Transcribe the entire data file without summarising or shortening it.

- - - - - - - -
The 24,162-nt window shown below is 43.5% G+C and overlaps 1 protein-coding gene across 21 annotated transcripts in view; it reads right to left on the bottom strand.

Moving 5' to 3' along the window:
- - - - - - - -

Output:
The 24,162-nt window shown below is 43.5% G+C and overlaps 1 protein-coding gene across 21 annotated transcripts in view; it reads right to left on the bottom strand.

Moving 5' to 3' along the window: